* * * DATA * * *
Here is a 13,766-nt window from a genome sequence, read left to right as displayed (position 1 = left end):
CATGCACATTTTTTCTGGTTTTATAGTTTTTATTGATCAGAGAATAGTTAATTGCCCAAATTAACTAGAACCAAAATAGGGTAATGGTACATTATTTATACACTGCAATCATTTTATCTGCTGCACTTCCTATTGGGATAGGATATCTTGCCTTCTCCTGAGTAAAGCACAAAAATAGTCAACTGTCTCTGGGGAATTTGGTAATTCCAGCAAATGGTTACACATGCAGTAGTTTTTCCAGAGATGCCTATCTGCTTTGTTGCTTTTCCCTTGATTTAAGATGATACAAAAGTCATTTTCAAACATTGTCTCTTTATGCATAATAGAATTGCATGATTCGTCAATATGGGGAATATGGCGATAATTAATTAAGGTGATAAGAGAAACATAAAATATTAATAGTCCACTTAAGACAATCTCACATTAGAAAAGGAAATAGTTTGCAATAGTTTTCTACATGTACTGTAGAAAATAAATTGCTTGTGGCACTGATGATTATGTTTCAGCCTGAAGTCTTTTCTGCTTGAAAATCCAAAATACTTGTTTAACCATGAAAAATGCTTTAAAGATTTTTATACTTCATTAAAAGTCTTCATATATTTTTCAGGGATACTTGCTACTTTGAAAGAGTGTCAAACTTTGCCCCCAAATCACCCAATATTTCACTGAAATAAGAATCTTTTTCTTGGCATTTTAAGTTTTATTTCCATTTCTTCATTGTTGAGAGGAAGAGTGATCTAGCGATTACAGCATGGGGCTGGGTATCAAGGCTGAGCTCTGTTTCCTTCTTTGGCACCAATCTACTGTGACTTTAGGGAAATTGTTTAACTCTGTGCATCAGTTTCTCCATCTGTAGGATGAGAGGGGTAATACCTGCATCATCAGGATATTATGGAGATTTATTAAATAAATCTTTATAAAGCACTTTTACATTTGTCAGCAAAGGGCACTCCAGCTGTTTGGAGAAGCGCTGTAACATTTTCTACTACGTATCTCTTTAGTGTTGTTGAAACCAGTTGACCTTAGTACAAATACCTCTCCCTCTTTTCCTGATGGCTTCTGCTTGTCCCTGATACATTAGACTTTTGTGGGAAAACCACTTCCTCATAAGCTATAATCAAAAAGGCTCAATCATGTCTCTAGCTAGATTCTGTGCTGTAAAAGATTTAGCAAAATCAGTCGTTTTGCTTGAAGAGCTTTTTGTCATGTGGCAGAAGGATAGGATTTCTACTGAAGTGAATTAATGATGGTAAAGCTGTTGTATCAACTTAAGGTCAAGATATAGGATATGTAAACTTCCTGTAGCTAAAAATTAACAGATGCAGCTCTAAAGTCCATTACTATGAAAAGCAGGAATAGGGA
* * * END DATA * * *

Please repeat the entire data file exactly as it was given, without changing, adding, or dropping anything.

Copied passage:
Here is a 13,766-nt window from a genome sequence, read left to right as displayed (position 1 = left end):
CATGCACATTTTTTCTGGTTTTATAGTTTTTATTGATCAGAGAATAGTTAATTGCCCAAATTAACTAGAACCAAAATAGGGTAATGGTACATTATTTATACACTGCAATCATTTTATCTGCTGCACTTCCTATTGGGATAGGATATCTTGCCTTCTCCTGAGTAAAGCACAAAAATAGTCAACTGTCTCTGGGGAATTTGGTAATTCCAGCAAATGGTTACACATGCAGTAGTTTTTCCAGAGATGCCTATCTGCTTTGTTGCTTTTCCCTTGATTTAAGATGATACAAAAGTCATTTTCAAACATTGTCTCTTTATGCATAATAGAATTGCATGATTCGTCAATATGGGGAATATGGCGATAATTAATTAAGGTGATAAGAGAAACATAAAATATTAATAGTCCACTTAAGACAATCTCACATTAGAAAAGGAAATAGTTTGCAATAGTTTTCTACATGTACTGTAGAAAATAAATTGCTTGTGGCACTGATGATTATGTTTCAGCCTGAAGTCTTTTCTGCTTGAAAATCCAAAATACTTGTTTAACCATGAAAAATGCTTTAAAGATTTTTATACTTCATTAAAAGTCTTCATATATTTTTCAGGGATACTTGCTACTTTGAAAGAGTGTCAAACTTTGCCCCCAAATCACCCAATATTTCACTGAAATAAGAATCTTTTTCTTGGCATTTTAAGTTTTATTTCCATTTCTTCATTGTTGAGAGGAAGAGTGATCTAGCGATTACAGCATGGGGCTGGGTATCAAGGCTGAGCTCTGTTTCCTTCTTTGGCACCAATCTACTGTGACTTTAGGGAAATTGTTTAACTCTGTGCATCAGTTTCTCCATCTGTAGGATGAGAGGGGTAATACCTGCATCATCAGGATATTATGGAGATTTATTAAATAAATCTTTATAAAGCACTTTTACATTTGTCAGCAAAGGGCACTCCAGCTGTTTGGAGAAGCGCTGTAACATTTTCTACTACGTATCTCTTTAGTGTTGTTGAAACCAGTTGACCTTAGTACAAATACCTCTCCCTCTTTTCCTGATGGCTTCTGCTTGTCCCTGATACATTAGACTTTTGTGGGAAAACCACTTCCTCATAAGCTATAATCAAAAAGGCTCAATCATGTCTCTAGCTAGATTCTGTGCTGTAAAAGATTTAGCAAAATCAGTCGTTTTGCTTGAAGAGCTTTTTGTCATGTGGCAGAAGGATAGGATTTCTACTGAAGTGAATTAATGATGGTAAAGCTGTTGTATCAACTTAAGGTCAAGATATAGGATATGTAAACTTCCTGTAGCTAAAAATTAACAGATGCAGCTCTAAAGTCCATTACTATGAAAAGCAGGAATAGGGA